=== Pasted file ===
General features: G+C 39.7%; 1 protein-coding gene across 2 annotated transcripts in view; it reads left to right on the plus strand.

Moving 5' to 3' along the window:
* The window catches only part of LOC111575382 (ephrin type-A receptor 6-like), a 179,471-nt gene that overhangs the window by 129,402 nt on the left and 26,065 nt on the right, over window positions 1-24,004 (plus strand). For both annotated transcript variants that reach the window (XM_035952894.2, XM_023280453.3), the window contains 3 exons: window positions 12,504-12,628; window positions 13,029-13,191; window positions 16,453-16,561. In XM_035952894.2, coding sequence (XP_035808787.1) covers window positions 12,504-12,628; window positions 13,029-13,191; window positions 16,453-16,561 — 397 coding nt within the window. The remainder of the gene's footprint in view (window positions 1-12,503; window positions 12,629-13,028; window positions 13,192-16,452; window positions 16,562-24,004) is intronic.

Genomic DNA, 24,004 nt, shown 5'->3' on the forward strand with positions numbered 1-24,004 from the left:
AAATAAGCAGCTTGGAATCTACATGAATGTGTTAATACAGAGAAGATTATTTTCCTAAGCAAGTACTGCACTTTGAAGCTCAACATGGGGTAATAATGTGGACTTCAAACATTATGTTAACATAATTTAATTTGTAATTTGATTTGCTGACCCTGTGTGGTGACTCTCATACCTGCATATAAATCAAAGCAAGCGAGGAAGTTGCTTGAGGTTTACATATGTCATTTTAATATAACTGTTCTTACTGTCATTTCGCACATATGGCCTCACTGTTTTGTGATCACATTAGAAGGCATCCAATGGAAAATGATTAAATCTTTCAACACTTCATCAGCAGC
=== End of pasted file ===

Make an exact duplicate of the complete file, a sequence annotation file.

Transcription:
General features: G+C 39.7%; 1 protein-coding gene across 2 annotated transcripts in view; it reads left to right on the plus strand.

Moving 5' to 3' along the window:
* The window catches only part of LOC111575382 (ephrin type-A receptor 6-like), a 179,471-nt gene that overhangs the window by 129,402 nt on the left and 26,065 nt on the right, over window positions 1-24,004 (plus strand). For both annotated transcript variants that reach the window (XM_035952894.2, XM_023280453.3), the window contains 3 exons: window positions 12,504-12,628; window positions 13,029-13,191; window positions 16,453-16,561. In XM_035952894.2, coding sequence (XP_035808787.1) covers window positions 12,504-12,628; window positions 13,029-13,191; window positions 16,453-16,561 — 397 coding nt within the window. The remainder of the gene's footprint in view (window positions 1-12,503; window positions 12,629-13,028; window positions 13,192-16,452; window positions 16,562-24,004) is intronic.

Genomic DNA, 24,004 nt, shown 5'->3' on the forward strand with positions numbered 1-24,004 from the left:
AAATAAGCAGCTTGGAATCTACATGAATGTGTTAATACAGAGAAGATTATTTTCCTAAGCAAGTACTGCACTTTGAAGCTCAACATGGGGTAATAATGTGGACTTCAAACATTATGTTAACATAATTTAATTTGTAATTTGATTTGCTGACCCTGTGTGGTGACTCTCATACCTGCATATAAATCAAAGCAAGCGAGGAAGTTGCTTGAGGTTTACATATGTCATTTTAATATAACTGTTCTTACTGTCATTTCGCACATATGGCCTCACTGTTTTGTGATCACATTAGAAGGCATCCAATGGAAAATGATTAAATCTTTCAACACTTCATCAGCAGC